This card intrigued because I have no idea why or how my Grandpa acquired this and had it in his wallet with the few other assorted ‘calling’ cards and folded sheets of paper I have been exploring here recently.
This is neither here nor there, but my Grandpa wasn’t an ‘educated’ man, certainly not in the formal sense, though I will always think of him as wise. These following details are what I have acquired from the internet, and explain his ordinary roots, aspirations and achievements, all honest and worthy in their own right, obviously:
He was born June 21, 1885 near Atlantic, the son of Chris P. and Anna Carlson, and was baptized and confirmed in the Elk Horn Lutheran church and had since been a member. He spent part of his childhood at Elim Children’s Home in Elk Horn.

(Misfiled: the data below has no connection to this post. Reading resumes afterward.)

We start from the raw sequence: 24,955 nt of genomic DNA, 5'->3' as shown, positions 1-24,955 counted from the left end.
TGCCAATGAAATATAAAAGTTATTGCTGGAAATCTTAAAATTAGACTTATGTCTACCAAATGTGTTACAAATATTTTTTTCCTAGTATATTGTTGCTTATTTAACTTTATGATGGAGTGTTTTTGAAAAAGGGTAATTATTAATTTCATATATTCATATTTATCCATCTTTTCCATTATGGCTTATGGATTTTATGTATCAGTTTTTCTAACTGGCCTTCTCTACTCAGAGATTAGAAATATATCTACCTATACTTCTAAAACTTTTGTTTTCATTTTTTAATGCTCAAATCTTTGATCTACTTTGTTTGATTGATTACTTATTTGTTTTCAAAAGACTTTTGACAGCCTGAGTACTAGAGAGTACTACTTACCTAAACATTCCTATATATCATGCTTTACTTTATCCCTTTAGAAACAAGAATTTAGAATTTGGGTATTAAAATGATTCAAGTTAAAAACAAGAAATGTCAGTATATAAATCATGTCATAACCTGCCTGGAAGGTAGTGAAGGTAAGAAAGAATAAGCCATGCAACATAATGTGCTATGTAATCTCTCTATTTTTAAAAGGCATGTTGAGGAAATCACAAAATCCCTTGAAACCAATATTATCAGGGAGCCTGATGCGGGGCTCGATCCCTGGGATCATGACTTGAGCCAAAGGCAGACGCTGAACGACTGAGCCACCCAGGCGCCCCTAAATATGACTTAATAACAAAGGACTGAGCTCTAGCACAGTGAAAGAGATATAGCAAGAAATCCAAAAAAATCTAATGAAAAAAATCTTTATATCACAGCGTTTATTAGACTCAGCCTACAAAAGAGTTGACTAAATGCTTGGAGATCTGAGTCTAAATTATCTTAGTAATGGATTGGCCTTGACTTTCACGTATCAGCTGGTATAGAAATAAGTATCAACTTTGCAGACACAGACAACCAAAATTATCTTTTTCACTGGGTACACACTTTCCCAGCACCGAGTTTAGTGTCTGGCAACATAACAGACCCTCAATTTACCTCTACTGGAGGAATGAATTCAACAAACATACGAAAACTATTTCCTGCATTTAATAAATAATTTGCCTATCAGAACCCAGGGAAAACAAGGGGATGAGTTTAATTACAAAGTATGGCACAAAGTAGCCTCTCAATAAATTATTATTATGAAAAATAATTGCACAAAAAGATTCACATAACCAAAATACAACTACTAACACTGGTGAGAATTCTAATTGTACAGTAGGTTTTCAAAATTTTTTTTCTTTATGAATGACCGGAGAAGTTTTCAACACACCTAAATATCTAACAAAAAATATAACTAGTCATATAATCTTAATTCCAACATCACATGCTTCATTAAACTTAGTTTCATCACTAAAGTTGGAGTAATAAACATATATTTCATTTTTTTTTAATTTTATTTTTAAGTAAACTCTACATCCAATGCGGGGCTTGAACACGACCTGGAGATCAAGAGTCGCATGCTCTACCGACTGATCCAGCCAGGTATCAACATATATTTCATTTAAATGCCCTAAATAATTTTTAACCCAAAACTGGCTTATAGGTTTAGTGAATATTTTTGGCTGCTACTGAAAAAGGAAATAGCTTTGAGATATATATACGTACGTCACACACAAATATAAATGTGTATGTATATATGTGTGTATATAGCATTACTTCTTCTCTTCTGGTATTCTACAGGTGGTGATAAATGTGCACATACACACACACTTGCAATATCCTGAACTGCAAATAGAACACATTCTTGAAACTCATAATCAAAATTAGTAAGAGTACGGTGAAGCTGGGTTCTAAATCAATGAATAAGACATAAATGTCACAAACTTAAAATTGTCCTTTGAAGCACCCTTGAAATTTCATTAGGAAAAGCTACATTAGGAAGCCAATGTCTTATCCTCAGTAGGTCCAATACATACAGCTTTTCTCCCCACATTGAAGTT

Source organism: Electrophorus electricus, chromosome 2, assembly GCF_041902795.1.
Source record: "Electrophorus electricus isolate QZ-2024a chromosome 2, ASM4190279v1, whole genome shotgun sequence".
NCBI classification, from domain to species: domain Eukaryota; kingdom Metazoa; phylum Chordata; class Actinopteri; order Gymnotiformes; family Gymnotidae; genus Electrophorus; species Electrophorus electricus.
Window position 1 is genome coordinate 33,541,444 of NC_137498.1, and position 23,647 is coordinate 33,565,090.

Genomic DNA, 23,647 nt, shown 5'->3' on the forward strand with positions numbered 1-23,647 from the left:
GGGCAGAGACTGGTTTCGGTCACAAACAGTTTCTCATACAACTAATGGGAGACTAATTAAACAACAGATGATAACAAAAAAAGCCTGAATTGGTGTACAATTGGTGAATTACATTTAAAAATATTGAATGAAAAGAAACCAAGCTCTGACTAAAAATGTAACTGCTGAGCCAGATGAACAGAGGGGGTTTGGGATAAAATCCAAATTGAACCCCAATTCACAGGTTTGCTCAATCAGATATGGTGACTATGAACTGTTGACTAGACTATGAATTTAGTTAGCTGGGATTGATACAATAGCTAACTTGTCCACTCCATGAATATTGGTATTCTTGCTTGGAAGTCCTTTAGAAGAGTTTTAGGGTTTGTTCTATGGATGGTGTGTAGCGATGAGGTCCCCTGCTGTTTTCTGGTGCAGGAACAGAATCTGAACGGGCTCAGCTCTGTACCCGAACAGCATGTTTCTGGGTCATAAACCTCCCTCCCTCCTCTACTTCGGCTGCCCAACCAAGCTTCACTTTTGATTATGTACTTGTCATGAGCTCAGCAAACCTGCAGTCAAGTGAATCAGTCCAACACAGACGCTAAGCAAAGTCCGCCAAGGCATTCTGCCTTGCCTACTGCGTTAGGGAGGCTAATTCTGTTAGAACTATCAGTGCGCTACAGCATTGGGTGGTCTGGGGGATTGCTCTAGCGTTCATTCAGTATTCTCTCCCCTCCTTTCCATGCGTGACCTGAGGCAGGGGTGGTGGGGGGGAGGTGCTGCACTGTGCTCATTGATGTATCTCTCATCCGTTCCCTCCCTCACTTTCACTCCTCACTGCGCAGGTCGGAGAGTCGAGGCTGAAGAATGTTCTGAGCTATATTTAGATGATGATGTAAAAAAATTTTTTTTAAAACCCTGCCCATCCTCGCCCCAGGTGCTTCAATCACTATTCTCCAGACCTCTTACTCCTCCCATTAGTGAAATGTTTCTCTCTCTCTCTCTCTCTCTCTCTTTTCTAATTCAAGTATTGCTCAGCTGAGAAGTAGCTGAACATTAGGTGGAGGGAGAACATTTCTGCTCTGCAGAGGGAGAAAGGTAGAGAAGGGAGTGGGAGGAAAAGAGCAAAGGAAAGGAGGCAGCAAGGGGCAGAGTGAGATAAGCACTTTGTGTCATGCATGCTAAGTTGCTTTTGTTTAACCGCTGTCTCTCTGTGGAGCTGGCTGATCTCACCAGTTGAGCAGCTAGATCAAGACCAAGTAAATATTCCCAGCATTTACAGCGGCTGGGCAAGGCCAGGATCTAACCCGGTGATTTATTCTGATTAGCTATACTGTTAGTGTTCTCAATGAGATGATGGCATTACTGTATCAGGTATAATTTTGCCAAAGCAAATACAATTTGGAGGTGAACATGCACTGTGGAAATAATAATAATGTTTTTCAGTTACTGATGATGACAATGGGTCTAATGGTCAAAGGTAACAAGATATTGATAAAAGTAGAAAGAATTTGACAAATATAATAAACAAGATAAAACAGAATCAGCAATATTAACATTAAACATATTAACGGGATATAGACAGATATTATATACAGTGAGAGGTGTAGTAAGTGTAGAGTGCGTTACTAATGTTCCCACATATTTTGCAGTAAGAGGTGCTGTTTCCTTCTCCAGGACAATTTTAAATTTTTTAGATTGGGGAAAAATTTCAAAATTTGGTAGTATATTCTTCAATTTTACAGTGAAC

As a young man he worked on farms in the Atlantic and Council Bluffs area, then filed for a homestead in North Dakota. He did not prove up on his claim but returned to Iowa and worked in a hardware store in Elk Horn.
I couldn’t find any autobiographical information about Dr Spier on the internet, but I did find a reference to this following book: Graphic Teaching Aids in Basic Anthropometry, R. F. G. Spier, D. R. Henning, J. R. Vincent.
It is most likely the same Spier who is on the calling card, the book published as it was in 1962 at the University of Missouri. ‘The Science of Man’, again researched, is I am guessing from the David Hume 18th century text A Treatise on Human Nature, but I cannot be sure, in the same way I cannot be sure my Grandpa will have actually read anything on this subject. But I will assume he did.